Mr. Norm poses with model Joan Parker from the “Dodge Fever” advertising campaign at the 1968 Chicago Auto Show. (Image/

Mopar fans knew him simply as “Mr. Norm,” as he and his dealership were synonymous with Dodge performance in the 1960s.

Norman Kraus founded Chicago’s Grand Spaulding Dodge in 1962, right as the muscle car era was set to explode. Mr. Norm’s strategy was to focus on performance, and Grand Spalding Dodge quickly became the Mopar community’s prime source for all manner of go-fast parts.

He would champion Dodge performance both on the street and at NHRA dragstrips. In fact, in an altered wheelbase Coronet, Grand Spaulding team driver Gary Dyer would often best the factory-backed Dodge racers.

Mr. Norm talks with longtime friend and NHRA driver Gary Dyer. (Image/

As a final chapter in the waning musclecar era, Kraus sold Grand Spaulding Dodge in 1977, and the dealership closed for good in the 1980s. Mr. Norm still made the scene over the next several decades, appearing at car shows, races, and various automotive events.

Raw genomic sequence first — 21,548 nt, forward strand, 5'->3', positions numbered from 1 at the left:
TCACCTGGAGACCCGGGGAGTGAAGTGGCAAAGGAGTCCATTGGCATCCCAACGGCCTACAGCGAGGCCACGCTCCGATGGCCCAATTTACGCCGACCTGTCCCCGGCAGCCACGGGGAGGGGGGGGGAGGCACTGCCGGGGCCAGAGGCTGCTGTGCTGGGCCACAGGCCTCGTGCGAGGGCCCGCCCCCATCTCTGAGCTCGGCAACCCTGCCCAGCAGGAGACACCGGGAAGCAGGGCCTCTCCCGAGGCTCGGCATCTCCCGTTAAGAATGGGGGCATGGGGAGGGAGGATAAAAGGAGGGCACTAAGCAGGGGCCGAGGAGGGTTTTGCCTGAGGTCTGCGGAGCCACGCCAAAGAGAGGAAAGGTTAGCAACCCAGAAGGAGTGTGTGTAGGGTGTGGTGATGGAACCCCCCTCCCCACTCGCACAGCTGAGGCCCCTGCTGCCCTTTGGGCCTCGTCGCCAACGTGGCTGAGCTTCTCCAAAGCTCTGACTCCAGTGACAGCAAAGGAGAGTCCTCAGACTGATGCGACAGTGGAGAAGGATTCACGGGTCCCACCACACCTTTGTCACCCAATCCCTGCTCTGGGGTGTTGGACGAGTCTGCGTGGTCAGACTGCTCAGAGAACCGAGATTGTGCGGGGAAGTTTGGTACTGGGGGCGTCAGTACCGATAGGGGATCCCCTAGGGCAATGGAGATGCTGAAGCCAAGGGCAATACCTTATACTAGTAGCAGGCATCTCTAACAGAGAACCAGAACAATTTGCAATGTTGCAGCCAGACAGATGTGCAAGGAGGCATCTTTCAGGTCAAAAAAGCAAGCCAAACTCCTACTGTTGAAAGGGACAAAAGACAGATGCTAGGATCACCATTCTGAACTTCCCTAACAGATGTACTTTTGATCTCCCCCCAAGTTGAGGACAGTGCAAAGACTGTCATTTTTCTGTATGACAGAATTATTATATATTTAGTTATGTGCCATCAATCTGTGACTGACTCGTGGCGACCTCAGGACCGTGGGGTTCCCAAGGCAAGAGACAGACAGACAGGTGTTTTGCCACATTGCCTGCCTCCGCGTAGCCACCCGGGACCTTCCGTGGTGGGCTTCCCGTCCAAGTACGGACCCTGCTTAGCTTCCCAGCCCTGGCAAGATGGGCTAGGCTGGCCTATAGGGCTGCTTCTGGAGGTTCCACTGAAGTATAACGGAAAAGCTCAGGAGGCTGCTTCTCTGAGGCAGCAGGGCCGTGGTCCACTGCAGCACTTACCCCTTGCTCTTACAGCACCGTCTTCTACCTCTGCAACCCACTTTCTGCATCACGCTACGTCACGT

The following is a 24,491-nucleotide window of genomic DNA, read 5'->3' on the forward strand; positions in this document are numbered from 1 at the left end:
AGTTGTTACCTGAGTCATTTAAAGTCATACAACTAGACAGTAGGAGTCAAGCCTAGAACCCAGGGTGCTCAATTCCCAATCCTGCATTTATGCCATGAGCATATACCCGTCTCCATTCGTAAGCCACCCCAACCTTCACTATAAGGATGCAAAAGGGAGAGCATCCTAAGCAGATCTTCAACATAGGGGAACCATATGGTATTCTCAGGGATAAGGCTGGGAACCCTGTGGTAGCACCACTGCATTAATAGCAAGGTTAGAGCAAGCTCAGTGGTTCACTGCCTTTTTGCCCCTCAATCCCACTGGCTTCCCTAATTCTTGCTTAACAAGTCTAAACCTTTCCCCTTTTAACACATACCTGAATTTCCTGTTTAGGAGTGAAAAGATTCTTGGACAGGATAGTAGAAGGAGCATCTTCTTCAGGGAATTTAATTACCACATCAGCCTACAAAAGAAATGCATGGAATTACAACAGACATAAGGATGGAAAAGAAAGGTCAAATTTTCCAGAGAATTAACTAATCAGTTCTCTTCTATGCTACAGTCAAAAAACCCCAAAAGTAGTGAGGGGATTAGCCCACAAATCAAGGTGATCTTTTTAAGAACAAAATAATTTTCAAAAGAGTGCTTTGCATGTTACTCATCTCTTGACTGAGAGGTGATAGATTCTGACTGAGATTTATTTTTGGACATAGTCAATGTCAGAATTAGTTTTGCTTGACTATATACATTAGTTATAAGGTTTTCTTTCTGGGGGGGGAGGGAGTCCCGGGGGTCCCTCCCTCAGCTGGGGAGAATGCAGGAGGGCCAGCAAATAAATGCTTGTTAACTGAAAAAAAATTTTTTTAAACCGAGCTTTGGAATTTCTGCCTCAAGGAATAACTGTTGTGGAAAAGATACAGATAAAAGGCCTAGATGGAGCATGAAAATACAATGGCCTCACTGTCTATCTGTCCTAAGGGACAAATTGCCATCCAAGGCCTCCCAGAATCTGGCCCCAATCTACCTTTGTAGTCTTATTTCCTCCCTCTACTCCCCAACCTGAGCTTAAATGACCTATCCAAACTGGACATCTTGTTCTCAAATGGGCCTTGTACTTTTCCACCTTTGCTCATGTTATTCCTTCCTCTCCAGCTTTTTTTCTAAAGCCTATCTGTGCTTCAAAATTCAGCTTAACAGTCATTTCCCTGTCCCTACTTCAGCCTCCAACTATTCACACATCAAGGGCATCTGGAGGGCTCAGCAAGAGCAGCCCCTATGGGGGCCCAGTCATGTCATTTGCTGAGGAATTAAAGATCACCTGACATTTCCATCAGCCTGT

The Mr. Norm legacy still lives on today, in custom performance packages for late-model Dodge/Chrysler cars and trucks. Check them out at

A few years ago, Hemmings ran a more in-depth story on Mr. Norm, you can read that here. Or if you’ve got five minutes, we found this brief video biography that’ll show you how vital Mr. Norm was to the 1960s musclecar scene.
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